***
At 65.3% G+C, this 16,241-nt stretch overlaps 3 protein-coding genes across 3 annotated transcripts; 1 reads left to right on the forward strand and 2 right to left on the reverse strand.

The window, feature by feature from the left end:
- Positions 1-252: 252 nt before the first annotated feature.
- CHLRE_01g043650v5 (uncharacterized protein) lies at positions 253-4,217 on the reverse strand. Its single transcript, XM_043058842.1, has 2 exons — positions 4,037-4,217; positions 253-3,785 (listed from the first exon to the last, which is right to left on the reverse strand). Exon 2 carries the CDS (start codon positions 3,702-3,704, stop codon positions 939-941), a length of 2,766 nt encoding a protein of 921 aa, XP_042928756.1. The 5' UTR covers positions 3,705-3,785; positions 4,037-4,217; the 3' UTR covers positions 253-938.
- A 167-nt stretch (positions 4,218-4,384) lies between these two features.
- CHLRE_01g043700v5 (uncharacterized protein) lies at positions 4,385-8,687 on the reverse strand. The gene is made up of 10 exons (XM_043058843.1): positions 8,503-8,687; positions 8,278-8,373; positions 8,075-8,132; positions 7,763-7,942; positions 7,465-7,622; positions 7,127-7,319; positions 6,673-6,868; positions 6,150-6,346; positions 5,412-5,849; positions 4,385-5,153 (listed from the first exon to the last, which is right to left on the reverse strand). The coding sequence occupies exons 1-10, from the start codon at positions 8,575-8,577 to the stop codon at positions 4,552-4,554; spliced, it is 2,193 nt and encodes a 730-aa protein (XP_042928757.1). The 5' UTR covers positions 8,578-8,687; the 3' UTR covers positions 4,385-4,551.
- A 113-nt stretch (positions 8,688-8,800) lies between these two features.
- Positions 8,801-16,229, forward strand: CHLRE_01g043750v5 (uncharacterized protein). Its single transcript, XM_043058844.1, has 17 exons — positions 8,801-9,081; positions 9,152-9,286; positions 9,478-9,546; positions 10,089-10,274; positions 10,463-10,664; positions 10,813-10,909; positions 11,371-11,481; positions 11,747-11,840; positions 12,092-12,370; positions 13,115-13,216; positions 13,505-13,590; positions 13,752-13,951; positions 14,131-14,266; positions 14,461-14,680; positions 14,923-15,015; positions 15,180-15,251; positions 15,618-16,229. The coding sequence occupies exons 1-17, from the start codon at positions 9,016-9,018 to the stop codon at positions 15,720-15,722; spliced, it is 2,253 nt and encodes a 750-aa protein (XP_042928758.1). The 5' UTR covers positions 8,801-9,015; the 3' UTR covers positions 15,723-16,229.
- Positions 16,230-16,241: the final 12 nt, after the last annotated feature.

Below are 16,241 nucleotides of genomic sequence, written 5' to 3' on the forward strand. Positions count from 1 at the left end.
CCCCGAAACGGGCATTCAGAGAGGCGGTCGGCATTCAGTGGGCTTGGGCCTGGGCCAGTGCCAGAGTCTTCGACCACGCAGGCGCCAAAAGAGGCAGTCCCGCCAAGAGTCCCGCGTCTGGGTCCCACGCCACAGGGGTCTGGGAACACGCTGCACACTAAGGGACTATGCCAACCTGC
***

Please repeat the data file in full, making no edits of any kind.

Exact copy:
At 65.3% G+C, this 16,241-nt stretch overlaps 3 protein-coding genes across 3 annotated transcripts; 1 reads left to right on the forward strand and 2 right to left on the reverse strand.

The window, feature by feature from the left end:
- Positions 1-252: 252 nt before the first annotated feature.
- CHLRE_01g043650v5 (uncharacterized protein) lies at positions 253-4,217 on the reverse strand. Its single transcript, XM_043058842.1, has 2 exons — positions 4,037-4,217; positions 253-3,785 (listed from the first exon to the last, which is right to left on the reverse strand). Exon 2 carries the CDS (start codon positions 3,702-3,704, stop codon positions 939-941), a length of 2,766 nt encoding a protein of 921 aa, XP_042928756.1. The 5' UTR covers positions 3,705-3,785; positions 4,037-4,217; the 3' UTR covers positions 253-938.
- A 167-nt stretch (positions 4,218-4,384) lies between these two features.
- CHLRE_01g043700v5 (uncharacterized protein) lies at positions 4,385-8,687 on the reverse strand. The gene is made up of 10 exons (XM_043058843.1): positions 8,503-8,687; positions 8,278-8,373; positions 8,075-8,132; positions 7,763-7,942; positions 7,465-7,622; positions 7,127-7,319; positions 6,673-6,868; positions 6,150-6,346; positions 5,412-5,849; positions 4,385-5,153 (listed from the first exon to the last, which is right to left on the reverse strand). The coding sequence occupies exons 1-10, from the start codon at positions 8,575-8,577 to the stop codon at positions 4,552-4,554; spliced, it is 2,193 nt and encodes a 730-aa protein (XP_042928757.1). The 5' UTR covers positions 8,578-8,687; the 3' UTR covers positions 4,385-4,551.
- A 113-nt stretch (positions 8,688-8,800) lies between these two features.
- Positions 8,801-16,229, forward strand: CHLRE_01g043750v5 (uncharacterized protein). Its single transcript, XM_043058844.1, has 17 exons — positions 8,801-9,081; positions 9,152-9,286; positions 9,478-9,546; positions 10,089-10,274; positions 10,463-10,664; positions 10,813-10,909; positions 11,371-11,481; positions 11,747-11,840; positions 12,092-12,370; positions 13,115-13,216; positions 13,505-13,590; positions 13,752-13,951; positions 14,131-14,266; positions 14,461-14,680; positions 14,923-15,015; positions 15,180-15,251; positions 15,618-16,229. The coding sequence occupies exons 1-17, from the start codon at positions 9,016-9,018 to the stop codon at positions 15,720-15,722; spliced, it is 2,253 nt and encodes a 750-aa protein (XP_042928758.1). The 5' UTR covers positions 8,801-9,015; the 3' UTR covers positions 15,723-16,229.
- Positions 16,230-16,241: the final 12 nt, after the last annotated feature.

Below are 16,241 nucleotides of genomic sequence, written 5' to 3' on the forward strand. Positions count from 1 at the left end.
CCCCGAAACGGGCATTCAGAGAGGCGGTCGGCATTCAGTGGGCTTGGGCCTGGGCCAGTGCCAGAGTCTTCGACCACGCAGGCGCCAAAAGAGGCAGTCCCGCCAAGAGTCCCGCGTCTGGGTCCCACGCCACAGGGGTCTGGGAACACGCTGCACACTAAGGGACTATGCCAACCTGC